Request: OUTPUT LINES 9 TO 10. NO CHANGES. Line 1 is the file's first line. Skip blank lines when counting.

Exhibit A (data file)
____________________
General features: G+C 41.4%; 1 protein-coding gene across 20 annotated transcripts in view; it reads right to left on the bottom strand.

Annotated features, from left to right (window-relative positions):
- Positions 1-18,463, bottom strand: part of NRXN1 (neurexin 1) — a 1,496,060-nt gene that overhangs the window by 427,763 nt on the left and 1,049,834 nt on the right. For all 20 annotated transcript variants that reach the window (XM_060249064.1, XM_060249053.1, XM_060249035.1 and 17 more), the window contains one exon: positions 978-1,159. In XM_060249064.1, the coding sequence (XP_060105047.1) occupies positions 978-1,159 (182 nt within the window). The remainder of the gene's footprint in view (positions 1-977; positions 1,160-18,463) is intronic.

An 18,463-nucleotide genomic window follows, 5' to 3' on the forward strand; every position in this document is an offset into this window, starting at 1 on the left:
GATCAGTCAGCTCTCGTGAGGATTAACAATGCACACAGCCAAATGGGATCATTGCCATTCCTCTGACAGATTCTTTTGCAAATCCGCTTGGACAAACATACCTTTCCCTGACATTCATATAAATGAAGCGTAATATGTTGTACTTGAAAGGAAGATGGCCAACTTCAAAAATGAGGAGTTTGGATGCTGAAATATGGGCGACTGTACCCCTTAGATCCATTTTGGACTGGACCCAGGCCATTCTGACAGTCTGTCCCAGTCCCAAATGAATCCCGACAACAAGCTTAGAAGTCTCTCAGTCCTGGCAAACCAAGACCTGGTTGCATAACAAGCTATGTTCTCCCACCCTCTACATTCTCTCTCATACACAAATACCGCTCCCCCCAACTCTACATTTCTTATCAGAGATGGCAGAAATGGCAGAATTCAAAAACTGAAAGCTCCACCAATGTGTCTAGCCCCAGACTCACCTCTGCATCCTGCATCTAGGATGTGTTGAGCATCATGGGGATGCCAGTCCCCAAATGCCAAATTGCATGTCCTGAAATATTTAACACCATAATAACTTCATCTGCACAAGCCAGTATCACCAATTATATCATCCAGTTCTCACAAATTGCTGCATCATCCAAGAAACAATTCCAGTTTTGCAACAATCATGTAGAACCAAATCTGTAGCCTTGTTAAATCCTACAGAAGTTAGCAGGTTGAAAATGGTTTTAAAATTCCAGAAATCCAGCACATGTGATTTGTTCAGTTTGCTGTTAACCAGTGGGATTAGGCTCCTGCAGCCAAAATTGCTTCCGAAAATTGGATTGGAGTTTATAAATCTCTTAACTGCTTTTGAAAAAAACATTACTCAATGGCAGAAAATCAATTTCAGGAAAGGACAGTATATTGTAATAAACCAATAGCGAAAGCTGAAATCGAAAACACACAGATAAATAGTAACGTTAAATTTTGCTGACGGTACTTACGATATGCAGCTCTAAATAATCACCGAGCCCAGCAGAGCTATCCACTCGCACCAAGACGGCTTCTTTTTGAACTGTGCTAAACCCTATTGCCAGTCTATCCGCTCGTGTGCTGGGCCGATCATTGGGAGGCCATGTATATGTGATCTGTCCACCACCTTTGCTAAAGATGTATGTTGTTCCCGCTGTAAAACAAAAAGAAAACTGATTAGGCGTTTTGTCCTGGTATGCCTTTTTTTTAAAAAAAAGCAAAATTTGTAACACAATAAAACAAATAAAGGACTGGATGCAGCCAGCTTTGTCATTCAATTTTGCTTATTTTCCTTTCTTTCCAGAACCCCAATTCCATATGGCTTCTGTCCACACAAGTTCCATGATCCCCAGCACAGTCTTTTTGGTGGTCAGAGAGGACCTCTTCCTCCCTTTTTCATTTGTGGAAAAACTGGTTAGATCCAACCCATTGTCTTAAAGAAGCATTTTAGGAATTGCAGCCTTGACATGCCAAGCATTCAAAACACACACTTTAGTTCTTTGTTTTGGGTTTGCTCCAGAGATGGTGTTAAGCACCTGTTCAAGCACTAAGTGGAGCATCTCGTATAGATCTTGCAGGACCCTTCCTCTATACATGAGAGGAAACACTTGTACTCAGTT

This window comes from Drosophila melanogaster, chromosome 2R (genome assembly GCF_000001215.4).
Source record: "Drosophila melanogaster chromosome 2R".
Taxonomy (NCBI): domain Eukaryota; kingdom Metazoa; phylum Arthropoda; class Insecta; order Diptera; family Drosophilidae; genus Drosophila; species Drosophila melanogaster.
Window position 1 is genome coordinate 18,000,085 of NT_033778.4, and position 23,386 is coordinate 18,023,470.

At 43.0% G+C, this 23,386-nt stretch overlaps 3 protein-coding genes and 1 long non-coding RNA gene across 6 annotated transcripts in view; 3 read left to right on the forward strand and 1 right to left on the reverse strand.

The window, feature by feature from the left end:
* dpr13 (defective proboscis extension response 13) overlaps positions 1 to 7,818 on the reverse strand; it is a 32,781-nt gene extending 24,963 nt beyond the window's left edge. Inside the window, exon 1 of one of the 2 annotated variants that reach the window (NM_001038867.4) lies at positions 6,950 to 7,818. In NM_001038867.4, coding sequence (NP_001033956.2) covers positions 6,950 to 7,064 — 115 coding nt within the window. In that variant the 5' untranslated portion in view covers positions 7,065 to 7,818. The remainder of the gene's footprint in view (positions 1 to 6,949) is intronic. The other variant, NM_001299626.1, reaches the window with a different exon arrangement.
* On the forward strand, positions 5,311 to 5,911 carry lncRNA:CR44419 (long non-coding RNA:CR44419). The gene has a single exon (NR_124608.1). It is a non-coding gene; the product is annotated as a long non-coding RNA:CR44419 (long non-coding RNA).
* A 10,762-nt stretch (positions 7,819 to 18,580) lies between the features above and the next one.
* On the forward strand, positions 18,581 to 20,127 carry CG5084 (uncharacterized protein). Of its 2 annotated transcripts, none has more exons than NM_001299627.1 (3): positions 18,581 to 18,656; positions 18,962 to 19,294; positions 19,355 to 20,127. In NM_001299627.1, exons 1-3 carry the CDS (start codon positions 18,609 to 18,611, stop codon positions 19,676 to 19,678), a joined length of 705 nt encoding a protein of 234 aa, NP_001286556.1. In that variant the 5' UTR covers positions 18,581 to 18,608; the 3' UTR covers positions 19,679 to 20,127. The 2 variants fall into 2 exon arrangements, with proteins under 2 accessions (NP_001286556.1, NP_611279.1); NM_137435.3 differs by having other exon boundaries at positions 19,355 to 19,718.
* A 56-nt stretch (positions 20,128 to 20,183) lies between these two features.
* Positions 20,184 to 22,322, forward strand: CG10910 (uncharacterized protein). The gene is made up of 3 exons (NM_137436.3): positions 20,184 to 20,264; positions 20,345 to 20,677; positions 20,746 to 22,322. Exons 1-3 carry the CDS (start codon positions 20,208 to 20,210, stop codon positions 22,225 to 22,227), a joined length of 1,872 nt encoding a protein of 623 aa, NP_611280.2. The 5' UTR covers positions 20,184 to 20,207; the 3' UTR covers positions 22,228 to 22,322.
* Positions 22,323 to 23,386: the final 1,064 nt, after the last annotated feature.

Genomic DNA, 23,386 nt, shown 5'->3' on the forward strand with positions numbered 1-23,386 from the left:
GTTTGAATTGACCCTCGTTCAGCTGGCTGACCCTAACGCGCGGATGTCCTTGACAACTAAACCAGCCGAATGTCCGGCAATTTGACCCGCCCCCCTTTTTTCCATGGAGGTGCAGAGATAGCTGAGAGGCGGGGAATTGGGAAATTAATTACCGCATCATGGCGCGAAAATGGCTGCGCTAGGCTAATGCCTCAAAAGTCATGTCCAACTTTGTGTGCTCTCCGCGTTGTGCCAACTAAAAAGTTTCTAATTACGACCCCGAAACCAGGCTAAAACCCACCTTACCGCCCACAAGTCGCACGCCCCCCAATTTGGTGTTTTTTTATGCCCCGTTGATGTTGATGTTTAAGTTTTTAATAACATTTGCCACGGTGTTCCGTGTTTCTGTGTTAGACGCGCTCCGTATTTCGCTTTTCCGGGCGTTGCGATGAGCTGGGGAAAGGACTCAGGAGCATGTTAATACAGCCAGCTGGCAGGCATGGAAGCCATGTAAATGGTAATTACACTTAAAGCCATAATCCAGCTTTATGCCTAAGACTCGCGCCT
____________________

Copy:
Window position 1 is genome coordinate 18,000,085 of NT_033778.4, and position 23,386 is coordinate 18,023,470.

At 43.0% G+C, this 23,386-nt stretch overlaps 3 protein-coding genes and 1 long non-coding RNA gene across 6 annotated transcripts in view; 3 read left to right on the forward strand and 1 right to left on the reverse strand.